The mood in Cairo is bleak, however, I don’t believe that the many sad events of the past two weeks are enough to justify this mood. It is the lack of leadership; the uncertainty on where we are heading; the contradictory signals from the army; and the numerous “test balloons”. If we are to move beyond this disorientation, we need leadership, a vision on where we are heading, a road map, and good communication. Otherwise, this disorientation will grow, and the consequences will be nasty.
A Leaderless Revolution
The revolution was leaderless, despite the presence of influential individuals who had a strong impact on the streets. Now with the army in charge, how is Egypt led?
The army is keeping a low profile. Field Marshal Tantawi rarely appears in public. Few military leaders speak in public, and the army is consistently affirming that they plan to hand in power before the end of the year to an elected civilian government. They define their role as a caretaker of the country’s affairs, rather than a governing body. They are not providing any leadership in the interim, possibly intentionally? Their communications are unclear, and sometimes contradictory.
Sharaf’s government is supposed to fill in part of this gap, however, they are not. Their mandate as a caretaker government, along with the lack of coherence or clear coordinated policies, contribute to their weakness. Dr. Sharaf, who is highly respected by most, is perceived as a weak prime minister. His soft demeanor and communication style contribute to this perception.
Beyond that, Egypt’s political landscape is fragmented and still in the infancy stage. It will be several years until it matures and consolidates. Some individuals are emerging as leaders, but none has a dominant national influence.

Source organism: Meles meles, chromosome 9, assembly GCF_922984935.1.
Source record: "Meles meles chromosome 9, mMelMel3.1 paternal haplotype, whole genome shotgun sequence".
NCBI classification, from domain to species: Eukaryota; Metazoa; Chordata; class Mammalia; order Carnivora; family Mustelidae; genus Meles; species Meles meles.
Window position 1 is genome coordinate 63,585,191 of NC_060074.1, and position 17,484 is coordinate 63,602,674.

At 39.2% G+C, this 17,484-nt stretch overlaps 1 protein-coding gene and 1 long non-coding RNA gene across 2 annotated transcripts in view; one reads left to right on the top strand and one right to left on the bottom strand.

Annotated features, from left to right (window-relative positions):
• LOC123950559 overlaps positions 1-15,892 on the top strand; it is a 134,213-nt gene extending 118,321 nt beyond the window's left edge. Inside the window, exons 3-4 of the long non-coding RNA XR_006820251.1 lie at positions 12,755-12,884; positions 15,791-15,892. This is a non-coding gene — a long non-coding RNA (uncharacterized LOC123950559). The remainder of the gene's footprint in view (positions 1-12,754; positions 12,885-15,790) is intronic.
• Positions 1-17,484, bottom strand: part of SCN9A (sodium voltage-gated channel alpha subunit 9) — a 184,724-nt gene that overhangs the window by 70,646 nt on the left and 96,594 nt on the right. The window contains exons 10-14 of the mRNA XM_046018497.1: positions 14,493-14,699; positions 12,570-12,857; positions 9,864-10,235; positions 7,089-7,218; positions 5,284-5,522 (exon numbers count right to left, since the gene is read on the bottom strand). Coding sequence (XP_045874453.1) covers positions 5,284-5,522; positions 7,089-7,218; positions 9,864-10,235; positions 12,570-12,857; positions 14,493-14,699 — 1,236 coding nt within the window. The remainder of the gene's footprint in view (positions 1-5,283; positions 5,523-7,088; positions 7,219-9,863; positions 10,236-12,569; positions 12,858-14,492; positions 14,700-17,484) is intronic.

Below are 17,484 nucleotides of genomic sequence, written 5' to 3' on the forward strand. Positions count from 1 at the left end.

What does this mean?
First, a leaderless revolution doesn’t mean that the country is not “managed”. The interim government, along with the army are managing the basic functions of the state. The most obvious gap is in providing police and security – which is a direct result of the defeat of the police force during the revolution. This is not the fault of the current government, although they have to deal with it. Beyond that, the basic functions of the state are operational – Egypt may even have a 1% growth rate in the first quarter of 2010 – not bad for a country in the middle of a revolution.
Second, we are likely to continue in this leadership vacuum until the country elects a president and transitions to a civilian order. The military refused the idea of a presidential council. If they don’t change their mind, they need to do the presidential elections as soon as possible, even before or right after the parliamentary elections. The more they wait, the more the uncertainty and frustration.
Third, anyone who can offer and communicate a clear and simple vision and roadmap for change will gain a lot of credit in people’s minds. Some of the presidential candidates are trying to do so, but none has been able to put forward the level of clarity and ease of communication that reaches the masses.
Amin Elmasry. 25 May 2011.